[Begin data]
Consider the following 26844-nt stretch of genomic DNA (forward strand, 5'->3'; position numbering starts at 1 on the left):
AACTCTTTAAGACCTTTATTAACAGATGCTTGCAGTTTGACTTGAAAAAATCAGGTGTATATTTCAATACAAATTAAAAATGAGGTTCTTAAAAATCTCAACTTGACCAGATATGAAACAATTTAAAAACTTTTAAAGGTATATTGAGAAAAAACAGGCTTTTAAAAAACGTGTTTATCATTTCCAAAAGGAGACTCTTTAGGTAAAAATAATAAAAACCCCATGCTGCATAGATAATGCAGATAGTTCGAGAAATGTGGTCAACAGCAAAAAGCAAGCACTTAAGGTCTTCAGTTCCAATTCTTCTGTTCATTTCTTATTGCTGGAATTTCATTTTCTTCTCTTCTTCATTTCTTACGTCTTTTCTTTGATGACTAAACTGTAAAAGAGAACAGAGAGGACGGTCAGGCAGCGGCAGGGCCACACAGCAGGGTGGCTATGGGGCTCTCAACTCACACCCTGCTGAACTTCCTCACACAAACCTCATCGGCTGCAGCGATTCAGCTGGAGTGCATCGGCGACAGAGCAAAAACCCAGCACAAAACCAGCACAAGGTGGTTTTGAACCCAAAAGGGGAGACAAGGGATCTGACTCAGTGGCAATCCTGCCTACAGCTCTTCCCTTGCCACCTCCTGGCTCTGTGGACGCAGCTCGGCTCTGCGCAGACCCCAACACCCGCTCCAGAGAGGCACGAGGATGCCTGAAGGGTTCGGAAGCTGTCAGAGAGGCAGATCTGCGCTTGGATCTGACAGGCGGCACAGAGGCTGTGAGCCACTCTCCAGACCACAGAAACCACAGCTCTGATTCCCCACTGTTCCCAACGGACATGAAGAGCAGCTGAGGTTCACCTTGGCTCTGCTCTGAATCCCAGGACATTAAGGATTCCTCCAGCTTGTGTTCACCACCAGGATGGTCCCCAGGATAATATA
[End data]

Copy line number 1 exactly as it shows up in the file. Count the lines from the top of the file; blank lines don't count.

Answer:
Consider the following 26844-nt stretch of genomic DNA (forward strand, 5'->3'; position numbering starts at 1 on the left):